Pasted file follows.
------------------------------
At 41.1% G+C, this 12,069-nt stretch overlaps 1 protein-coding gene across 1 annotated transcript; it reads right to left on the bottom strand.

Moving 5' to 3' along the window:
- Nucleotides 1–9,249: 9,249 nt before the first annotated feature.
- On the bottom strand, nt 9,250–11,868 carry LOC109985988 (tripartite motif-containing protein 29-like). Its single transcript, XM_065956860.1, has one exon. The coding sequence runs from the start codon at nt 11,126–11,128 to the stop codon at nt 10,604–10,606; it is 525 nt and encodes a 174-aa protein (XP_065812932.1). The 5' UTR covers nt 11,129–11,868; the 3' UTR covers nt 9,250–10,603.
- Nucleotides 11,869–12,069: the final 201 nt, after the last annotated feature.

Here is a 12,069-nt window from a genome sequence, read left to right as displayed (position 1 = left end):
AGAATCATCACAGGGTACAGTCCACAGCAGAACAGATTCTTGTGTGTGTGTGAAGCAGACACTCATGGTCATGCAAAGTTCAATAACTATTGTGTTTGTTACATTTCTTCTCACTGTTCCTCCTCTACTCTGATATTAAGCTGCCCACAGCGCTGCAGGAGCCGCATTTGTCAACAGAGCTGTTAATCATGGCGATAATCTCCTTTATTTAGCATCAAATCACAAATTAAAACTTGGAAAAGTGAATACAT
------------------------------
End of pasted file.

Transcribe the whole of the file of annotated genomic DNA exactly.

At 41.1% G+C, this 12,069-nt stretch overlaps 1 protein-coding gene across 1 annotated transcript; it reads right to left on the bottom strand.

Moving 5' to 3' along the window:
- Nucleotides 1–9,249: 9,249 nt before the first annotated feature.
- On the bottom strand, nt 9,250–11,868 carry LOC109985988 (tripartite motif-containing protein 29-like). Its single transcript, XM_065956860.1, has one exon. The coding sequence runs from the start codon at nt 11,126–11,128 to the stop codon at nt 10,604–10,606; it is 525 nt and encodes a 174-aa protein (XP_065812932.1). The 5' UTR covers nt 11,129–11,868; the 3' UTR covers nt 9,250–10,603.
- Nucleotides 11,869–12,069: the final 201 nt, after the last annotated feature.

Here is a 12,069-nt window from a genome sequence, read left to right as displayed (position 1 = left end):
AGAATCATCACAGGGTACAGTCCACAGCAGAACAGATTCTTGTGTGTGTGTGAAGCAGACACTCATGGTCATGCAAAGTTCAATAACTATTGTGTTTGTTACATTTCTTCTCACTGTTCCTCCTCTACTCTGATATTAAGCTGCCCACAGCGCTGCAGGAGCCGCATTTGTCAACAGAGCTGTTAATCATGGCGATAATCTCCTTTATTTAGCATCAAATCACAAATTAAAACTTGGAAAAGTGAATACAT